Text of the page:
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From chirps to meows to purrs, cats make an amazing range of noises.
For the most part, cats meow or growl as a way to communicate with other animals or humans. Whether there’s a bird outside the window or a lack of food in the bowl, a cat will probably have something to say about it.
On the other hand, cats make certain sounds for self-soothing purposes, or to provide comfort for other cats or humans. There’s a whole range of reasons why cats purr or meow, and it’s fascinating to learn more about this animal’s wide range of sounds.
For creatures without the ability to speak, cats are very talented at communicating their wants and needs. We rounded up some of their most common sounds and what they mean.
Meows are saved for humans.
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The most easily identifiable cat sound, meows can have a ton of different meanings.
In the wild, kittens meow when they’re cold or hungry to get the mother cat’s attention, as explained by the American Society for the Prevention of Cruelty to Animals (ASPCA). Generally, though, adult cats don’t meow much to one another.
On the other hand, adult cats meow to communicate with humans pretty frequently. In fact, cats meow at people to say hello, ask for attention, or demand food, as further noted by the ASPCA.
Chances are, cat guardians will learn to distinguish an individual cat’s meows. There’s a difference between the plaintive, high-pitched cry for food, and the bright, chirpy sound they make as a greeting.
Cats purr for some good or bad reasons.
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Although it’s another common cat noise, there’s something mysterious about the purr. The low, rumbling sound so associated with happy cats has a variety of meanings and purposes, too.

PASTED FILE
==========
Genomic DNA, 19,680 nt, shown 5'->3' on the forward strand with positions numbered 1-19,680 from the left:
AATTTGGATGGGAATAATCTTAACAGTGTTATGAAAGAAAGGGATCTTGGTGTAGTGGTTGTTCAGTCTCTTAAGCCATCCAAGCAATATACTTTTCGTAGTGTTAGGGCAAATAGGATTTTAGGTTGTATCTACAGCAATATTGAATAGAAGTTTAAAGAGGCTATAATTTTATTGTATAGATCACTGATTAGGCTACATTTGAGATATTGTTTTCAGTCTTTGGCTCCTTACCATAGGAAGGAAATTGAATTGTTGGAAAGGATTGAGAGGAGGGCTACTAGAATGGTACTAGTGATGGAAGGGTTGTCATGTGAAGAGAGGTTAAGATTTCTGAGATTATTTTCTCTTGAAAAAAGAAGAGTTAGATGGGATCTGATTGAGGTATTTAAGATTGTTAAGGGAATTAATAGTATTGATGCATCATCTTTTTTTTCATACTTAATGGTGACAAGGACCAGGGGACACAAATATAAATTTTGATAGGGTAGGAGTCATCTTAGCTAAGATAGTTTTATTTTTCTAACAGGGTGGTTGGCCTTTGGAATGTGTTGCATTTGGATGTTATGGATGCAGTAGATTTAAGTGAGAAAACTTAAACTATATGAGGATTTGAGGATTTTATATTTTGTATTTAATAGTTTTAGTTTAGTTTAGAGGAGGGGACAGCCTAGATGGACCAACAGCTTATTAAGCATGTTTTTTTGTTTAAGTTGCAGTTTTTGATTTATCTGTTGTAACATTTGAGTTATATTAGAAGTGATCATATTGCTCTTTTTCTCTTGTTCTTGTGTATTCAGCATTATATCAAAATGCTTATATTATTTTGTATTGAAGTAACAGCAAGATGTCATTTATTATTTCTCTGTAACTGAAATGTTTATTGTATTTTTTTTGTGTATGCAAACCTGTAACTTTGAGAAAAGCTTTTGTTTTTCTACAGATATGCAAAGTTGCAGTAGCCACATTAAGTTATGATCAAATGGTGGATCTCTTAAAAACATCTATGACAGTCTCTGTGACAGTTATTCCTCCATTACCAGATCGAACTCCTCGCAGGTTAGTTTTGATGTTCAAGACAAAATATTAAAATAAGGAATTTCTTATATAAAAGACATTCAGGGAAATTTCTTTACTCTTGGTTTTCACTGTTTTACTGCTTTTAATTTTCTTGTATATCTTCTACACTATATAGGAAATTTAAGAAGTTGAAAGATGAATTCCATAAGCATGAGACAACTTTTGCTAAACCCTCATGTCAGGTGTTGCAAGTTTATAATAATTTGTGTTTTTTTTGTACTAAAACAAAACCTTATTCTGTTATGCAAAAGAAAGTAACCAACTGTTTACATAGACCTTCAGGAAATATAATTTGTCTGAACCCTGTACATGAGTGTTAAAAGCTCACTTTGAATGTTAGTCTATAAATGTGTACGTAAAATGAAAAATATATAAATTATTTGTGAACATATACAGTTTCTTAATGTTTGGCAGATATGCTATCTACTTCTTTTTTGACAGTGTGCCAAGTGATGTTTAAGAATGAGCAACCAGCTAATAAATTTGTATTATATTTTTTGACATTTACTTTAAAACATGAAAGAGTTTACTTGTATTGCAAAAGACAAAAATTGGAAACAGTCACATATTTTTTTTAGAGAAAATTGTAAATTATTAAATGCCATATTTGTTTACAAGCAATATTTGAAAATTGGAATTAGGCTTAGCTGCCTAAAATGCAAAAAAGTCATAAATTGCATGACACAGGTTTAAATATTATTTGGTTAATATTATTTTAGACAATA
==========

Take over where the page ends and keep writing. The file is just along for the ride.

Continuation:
Mother cats purr to attract kittens, which are born blind and deaf, as noted in Cat Behavior Associates. The vibrations from this rumbly sound lead kittens to snuggle next to mom for warmth and food.
Later on in life, cats may purr when they’re happy, anxious, or sick, as further noted by Cat Behavior Associates. Cats have even been known to purr in an attempt to soothe themselves or someone else, including humans.
But there is a communication angle to purring as well. In fact, a certain type of purr has similar frequency peaks to the cry of an infant, according to Karen McComb’s study, “The cry embedded within the purr,” in a 2009 issue of Current Biology. This may show that cats are purring in a very specific way to manipulate people, most likely for a can of cat food.
A hiss is usually not a good thing.
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Like the sound of air escaping a tire, a cat’s hiss is unmistakable. It is the cat’s clear message to back off.
For the most part, cats hiss when they are frightened or unhappy, and it’s often the final warning sound before the claws and teeth come out, as explained in Animal Planet. A hissing cat is probably not far from striking out at whatever is upsetting it, whether that’s a dog or the vacuum cleaner nozzle.
Plus, some animal experts theorize that cats learned how to hiss by imitating snakes, as further explained in Animal Planet. A snake’s hiss is a pretty universally scary noise in the animal kingdom, and it also means the reptile is feeling threatened and ready to fight. Maybe cats borrowed this noise for similar reasons.
See the rest of the story at Business Insider
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